August 10 is Snoopy’s birthday! He was created by Charles Schulz for his comic strip “Peanuts” in 1950 - making Snoopy not only America’s favorite Beagle but also, at 65, America’s oldest Beagle.
Snoopy will join Charlie Brown, Lucy, and the whole Peanuts gang in “The Peanuts Movie,” a big-screen extravaganza shot in state-of-the-art 3D and slated for a November 6 release.
The film’s producers have invited Snoopy lovers everywhere to join the birthday party by drawing Snoopy and sharing the results today with #DrawSnoopy on social media.
To get you started, here’s a quick tutorial on how to draw Snoopy from “Peanuts Movie” director, Steve Martino:
Of course, you don’t have to take Martino’s traditional approach to the character. Part of the fun of a genuine icon like Snoopy is that he means different things to different people. We all see him in our own way. To prove the point, we asked our AKC Publications staffers to take the idea and run with it. As you can see, there as many ways of drawing Snoopy as there are people who love him.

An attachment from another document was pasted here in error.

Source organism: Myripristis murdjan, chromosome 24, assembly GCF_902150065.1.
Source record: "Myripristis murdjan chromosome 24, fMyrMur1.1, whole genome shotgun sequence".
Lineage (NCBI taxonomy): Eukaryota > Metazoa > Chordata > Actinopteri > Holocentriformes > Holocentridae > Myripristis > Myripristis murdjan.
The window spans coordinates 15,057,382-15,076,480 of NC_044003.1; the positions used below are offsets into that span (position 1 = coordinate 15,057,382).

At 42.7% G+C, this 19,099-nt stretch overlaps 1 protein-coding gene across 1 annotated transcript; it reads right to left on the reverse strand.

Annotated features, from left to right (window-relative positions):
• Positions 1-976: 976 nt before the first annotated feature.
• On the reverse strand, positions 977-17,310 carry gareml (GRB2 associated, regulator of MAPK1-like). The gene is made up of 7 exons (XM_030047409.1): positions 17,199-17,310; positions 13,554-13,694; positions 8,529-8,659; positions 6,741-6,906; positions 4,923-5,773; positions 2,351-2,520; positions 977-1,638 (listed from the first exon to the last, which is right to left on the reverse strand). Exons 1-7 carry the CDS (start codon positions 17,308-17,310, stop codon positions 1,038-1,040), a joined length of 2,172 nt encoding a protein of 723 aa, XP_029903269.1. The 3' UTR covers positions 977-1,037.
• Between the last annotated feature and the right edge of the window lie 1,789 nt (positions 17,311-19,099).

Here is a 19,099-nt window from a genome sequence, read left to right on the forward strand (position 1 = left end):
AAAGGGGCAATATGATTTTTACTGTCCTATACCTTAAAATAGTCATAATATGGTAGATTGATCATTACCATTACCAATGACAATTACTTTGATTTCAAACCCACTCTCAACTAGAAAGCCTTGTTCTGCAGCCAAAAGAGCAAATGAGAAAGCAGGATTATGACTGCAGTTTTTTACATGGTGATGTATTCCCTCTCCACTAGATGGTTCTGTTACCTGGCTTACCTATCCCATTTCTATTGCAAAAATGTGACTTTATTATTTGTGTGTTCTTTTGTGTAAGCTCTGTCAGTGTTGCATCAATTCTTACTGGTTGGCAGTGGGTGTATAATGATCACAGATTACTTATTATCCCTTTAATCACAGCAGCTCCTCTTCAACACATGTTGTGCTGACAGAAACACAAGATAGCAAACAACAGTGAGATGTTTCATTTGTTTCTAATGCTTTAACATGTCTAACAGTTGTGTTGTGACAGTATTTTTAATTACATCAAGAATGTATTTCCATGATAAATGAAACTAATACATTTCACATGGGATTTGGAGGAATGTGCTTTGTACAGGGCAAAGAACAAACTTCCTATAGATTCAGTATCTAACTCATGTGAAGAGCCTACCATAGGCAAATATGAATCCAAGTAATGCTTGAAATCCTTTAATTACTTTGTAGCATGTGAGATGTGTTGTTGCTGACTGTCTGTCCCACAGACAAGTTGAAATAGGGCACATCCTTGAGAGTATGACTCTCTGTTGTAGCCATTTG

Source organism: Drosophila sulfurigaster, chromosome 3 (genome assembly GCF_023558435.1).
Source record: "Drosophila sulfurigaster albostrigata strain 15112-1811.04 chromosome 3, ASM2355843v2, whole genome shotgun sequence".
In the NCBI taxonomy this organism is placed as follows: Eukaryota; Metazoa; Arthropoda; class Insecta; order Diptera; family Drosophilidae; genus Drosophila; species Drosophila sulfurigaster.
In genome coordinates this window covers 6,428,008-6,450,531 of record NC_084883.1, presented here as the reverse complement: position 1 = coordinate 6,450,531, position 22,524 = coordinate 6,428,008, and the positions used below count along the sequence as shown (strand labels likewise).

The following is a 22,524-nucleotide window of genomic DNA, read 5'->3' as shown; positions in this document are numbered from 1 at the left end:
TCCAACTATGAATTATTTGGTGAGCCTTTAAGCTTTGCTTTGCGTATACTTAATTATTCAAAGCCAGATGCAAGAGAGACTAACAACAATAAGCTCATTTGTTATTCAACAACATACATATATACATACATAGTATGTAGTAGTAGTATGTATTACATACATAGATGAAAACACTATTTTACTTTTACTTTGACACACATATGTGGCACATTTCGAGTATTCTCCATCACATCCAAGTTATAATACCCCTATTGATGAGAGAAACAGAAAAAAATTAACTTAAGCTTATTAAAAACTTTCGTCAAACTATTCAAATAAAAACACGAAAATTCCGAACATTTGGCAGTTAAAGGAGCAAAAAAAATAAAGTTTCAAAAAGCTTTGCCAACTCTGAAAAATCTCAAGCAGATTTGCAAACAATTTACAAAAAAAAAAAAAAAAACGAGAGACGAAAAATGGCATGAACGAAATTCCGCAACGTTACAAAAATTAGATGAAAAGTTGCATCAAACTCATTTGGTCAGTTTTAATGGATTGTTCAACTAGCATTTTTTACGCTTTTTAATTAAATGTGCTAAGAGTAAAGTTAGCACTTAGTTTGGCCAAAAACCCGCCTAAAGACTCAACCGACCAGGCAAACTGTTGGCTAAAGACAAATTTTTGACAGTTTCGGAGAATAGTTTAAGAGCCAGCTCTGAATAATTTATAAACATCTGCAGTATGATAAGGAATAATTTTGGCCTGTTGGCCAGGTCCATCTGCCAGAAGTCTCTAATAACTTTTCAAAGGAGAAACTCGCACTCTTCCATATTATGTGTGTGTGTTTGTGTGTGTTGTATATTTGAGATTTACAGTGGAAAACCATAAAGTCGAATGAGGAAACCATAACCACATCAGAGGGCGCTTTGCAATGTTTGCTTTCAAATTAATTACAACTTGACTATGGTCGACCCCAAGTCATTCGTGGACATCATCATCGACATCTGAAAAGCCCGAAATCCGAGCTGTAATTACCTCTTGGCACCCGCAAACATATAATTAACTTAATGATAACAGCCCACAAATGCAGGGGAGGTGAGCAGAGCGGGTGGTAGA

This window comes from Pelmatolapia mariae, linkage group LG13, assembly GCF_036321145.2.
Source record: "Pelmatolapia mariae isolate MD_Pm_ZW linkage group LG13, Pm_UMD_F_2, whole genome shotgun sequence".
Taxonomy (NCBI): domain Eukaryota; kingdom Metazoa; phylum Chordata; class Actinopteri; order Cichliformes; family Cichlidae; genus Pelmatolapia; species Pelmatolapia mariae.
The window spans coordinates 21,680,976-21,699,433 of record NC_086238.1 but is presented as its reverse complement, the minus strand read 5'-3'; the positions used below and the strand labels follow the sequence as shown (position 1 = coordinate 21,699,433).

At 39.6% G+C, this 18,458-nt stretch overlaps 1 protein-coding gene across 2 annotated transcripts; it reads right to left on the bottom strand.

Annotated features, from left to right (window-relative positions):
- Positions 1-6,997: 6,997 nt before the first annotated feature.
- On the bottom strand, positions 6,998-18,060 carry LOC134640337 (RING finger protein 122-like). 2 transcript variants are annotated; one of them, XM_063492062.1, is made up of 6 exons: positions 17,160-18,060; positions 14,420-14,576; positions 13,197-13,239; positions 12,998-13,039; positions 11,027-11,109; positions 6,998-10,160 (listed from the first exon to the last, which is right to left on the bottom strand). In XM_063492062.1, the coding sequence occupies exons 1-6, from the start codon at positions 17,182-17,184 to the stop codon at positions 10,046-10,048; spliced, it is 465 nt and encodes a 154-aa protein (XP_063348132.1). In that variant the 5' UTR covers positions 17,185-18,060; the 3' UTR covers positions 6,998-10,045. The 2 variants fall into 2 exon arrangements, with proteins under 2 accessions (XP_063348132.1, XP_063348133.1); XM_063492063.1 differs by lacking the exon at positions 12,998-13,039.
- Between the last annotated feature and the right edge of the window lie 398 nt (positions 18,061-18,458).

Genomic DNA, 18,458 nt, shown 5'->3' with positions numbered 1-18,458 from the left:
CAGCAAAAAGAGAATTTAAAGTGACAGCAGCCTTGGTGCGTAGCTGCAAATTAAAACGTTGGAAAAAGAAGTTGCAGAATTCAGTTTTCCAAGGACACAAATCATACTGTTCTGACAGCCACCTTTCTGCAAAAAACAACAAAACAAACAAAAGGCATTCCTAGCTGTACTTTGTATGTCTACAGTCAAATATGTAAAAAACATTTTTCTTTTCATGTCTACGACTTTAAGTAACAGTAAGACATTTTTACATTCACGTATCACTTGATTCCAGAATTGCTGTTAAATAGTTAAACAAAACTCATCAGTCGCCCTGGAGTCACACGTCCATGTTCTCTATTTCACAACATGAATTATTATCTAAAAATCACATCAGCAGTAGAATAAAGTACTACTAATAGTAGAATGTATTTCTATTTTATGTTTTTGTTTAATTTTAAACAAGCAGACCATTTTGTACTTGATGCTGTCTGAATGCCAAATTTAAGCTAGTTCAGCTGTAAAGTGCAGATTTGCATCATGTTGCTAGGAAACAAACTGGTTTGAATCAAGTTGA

Try it yourself and share your drawing on social media today (and don’t forget that #DrawSnoopy hashtag).
AKC Family Dog Advertising and Circulation Administrator Venus Rodriguez went old-school, with a sketch that looks a lot like Schulz’s original Snoopy from the ’50s.
Senior Designer Kate McCroary took a minimalist approach: just one line and three dots.
AKC Gazette Senior Editor Arliss Paddock contributed this surreal “Lady and the Tramp”/Snoopy mashup.
Creative Productive Director Russell Bianca invited us to connect the dots.
AKC Gazette “Dog People” cartoonist Bud Boccone pitched in a drawing of Schulz and his famous creation. Snoopy is the only dog ever to receive an honorary AKC registration (reg. no. BEAGLE 1).
Senior Production Designer Chris Espiritu went the postmodern route, with a clever assemblage of squares and rectangles.
Finally, Editorial Director Erika Mansourian got to the heart of the matter: We love Snoopy!";}}